- Describes the background and contributions of collaborative partners (if any) that will participate in the project.
- If required by the grant application, describes how the project will be sustained or how the benefits of the project will continue beyond the funding period.
- If required by the grant application, tells how the project will be replicated in other settings or how information learned through the project will be disseminated.
Element 5: Evaluation Plan
- Defines exactly how success will be measured in terms of specific performance measures or expected outcomes aligned with the project’s objectives.
- Includes strategies to measure both the processes and expected outcomes of the project (formative and summative evaluation).
- Includes multiple measures of success for each goal, using both qualitative and quantitative data.
- Tells how data will be collected and who is responsible.
- Describes any evaluation instruments (such as surveys or assessments) that will be used.
- Tells how data will be analyzed.
- Tells who will be responsible for conducting the evaluation.
- Describes the background and expertise of the evaluator.
- Tells how often, in what forms, and to whom evaluation results will be reported.
- Tells how periodic evaluation results will be used for improvement of the project (for multi-year projects).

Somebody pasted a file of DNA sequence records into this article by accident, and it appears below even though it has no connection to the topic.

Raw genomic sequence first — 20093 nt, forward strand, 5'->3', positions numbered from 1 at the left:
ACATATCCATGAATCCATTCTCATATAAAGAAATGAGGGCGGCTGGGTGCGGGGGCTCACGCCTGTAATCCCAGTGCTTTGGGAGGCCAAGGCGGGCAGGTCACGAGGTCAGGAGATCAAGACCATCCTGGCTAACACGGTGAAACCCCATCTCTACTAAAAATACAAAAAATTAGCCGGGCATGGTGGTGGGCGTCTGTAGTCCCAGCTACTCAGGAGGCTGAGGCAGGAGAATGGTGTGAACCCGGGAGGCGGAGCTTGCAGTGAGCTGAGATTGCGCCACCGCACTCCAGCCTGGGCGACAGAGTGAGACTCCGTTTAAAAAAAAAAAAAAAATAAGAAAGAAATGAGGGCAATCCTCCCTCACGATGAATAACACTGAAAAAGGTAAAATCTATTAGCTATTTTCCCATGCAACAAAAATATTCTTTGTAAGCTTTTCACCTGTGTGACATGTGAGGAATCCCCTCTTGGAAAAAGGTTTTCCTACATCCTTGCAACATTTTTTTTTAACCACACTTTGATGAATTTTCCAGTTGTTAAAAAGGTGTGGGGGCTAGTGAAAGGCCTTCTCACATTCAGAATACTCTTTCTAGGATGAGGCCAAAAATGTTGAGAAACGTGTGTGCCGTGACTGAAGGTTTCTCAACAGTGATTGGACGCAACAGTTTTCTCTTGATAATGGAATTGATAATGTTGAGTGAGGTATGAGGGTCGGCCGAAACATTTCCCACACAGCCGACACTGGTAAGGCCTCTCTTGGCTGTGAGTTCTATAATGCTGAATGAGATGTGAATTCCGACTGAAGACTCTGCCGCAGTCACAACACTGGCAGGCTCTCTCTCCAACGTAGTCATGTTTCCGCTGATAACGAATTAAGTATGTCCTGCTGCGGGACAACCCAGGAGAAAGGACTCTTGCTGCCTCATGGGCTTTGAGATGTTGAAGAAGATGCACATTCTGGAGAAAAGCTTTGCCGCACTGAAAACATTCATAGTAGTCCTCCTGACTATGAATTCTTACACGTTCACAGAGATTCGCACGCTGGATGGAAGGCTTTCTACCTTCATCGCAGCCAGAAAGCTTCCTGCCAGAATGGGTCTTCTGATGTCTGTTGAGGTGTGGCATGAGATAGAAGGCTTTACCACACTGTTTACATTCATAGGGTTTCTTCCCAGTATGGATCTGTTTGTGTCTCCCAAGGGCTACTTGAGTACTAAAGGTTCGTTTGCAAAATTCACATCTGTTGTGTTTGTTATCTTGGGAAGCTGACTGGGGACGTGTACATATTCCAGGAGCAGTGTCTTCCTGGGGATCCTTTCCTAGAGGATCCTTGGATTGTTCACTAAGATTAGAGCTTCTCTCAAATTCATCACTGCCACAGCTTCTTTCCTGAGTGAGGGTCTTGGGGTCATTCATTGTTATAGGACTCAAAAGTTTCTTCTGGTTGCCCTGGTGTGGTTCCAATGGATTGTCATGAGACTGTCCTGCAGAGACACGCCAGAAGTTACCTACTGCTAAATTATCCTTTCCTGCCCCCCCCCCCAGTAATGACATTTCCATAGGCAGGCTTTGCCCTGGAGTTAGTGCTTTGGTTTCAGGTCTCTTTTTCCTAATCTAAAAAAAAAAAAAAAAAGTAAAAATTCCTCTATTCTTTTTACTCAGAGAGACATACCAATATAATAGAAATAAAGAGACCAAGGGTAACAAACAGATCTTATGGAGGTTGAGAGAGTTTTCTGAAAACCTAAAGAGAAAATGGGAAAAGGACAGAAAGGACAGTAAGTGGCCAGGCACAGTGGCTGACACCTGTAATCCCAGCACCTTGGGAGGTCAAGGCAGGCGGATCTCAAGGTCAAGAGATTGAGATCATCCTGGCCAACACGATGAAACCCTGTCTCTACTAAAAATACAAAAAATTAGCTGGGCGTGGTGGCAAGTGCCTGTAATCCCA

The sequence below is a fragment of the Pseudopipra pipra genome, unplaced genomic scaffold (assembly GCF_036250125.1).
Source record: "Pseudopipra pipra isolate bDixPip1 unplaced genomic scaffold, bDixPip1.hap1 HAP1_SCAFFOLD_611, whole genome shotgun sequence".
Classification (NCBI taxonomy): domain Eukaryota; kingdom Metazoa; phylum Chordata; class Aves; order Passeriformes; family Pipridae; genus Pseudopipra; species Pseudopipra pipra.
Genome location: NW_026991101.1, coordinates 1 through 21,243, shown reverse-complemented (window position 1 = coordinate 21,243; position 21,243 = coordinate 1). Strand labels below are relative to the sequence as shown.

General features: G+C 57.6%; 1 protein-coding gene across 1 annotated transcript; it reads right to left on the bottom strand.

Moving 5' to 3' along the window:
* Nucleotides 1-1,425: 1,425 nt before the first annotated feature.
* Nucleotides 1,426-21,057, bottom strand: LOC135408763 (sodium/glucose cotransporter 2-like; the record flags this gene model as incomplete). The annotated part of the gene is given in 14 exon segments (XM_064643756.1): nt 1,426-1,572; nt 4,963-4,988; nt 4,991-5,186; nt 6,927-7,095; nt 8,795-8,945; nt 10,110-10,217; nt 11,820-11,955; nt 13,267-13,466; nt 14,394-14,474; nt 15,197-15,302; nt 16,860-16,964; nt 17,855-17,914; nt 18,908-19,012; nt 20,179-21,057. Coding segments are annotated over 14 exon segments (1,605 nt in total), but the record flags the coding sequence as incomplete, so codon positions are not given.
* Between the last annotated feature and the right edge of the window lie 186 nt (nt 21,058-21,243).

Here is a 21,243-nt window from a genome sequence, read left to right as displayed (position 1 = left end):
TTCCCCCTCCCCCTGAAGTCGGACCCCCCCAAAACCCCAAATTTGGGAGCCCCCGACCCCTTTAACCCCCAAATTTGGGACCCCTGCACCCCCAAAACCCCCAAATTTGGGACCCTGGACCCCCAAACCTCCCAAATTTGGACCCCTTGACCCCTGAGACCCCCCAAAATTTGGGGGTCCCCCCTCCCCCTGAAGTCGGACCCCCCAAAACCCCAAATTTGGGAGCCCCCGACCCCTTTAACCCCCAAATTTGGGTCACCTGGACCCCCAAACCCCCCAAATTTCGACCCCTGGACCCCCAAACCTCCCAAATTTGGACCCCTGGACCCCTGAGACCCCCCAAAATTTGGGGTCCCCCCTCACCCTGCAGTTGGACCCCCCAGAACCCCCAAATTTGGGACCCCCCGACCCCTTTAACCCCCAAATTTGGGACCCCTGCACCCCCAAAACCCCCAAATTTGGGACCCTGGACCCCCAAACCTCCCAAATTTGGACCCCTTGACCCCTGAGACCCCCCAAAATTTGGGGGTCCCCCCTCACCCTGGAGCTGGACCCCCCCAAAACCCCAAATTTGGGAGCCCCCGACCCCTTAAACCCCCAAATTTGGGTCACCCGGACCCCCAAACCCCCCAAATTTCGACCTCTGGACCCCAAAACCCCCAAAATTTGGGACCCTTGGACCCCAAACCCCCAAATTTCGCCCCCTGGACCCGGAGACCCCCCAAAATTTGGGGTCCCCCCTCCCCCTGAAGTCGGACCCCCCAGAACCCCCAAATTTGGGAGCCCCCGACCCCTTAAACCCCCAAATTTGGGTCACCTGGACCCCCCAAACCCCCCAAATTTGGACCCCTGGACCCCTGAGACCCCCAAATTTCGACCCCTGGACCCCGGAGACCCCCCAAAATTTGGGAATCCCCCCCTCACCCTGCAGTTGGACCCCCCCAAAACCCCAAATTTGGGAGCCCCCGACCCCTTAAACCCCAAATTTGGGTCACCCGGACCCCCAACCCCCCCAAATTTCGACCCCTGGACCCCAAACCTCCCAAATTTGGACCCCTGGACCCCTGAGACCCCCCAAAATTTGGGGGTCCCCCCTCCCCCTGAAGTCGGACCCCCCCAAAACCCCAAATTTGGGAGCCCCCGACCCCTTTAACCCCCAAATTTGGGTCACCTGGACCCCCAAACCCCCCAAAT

Element 6: Budget and Budget Narrative
- Includes only budget items that are allowable expenses.
- Includes only budget items that directly relate to the proposal.
- Categorizes each item within proper budget categories (salaries, fringe benefits, contractual, facilities, equipment, supplies, travel, etc.)
- Provides details about how each expense were calculated.
- Includes specific amounts, rather than rounded estimations.
- Accounts for all requested funds (does not include a miscellaneous category).
- Includes a calculation for indirect costs within the guidelines of the grant application (if applicable).
- Includes an itemization of matching funds (if required).
- Begins by giving the reader an overview or quick summary of the project (the who, what, when, why, and where), before answering the first question in the grant application materials.
- Responds to questions in the order they appear in the grant application.
- Stays within page limitations.
- Keeps the length of each section of narrative proportionate to the number of points it is worth in the scoring rubric.
- Breaks up the narrative with charts, illustrations, bullet points, bold type, and/or italics to emphasize key points.
- Puts any required elements in bold to make them stand out in the narrative.
- Avoids the use of unexplained industry-specific jargon or acronyms.
- Written in the active rather than passive voice.
- Written concisely and to the point.
- Prioritizes clarity over the use of literary devices or flowery language.
- Adheres to all formatting requirements.
Includes all required supporting documents in the correct order (specified in the grant application materials):
- Cover page
- Memorandums of Understanding (MOUs)
- Letters of support
- Signature pages
- Bibliography or works cited
- Logic model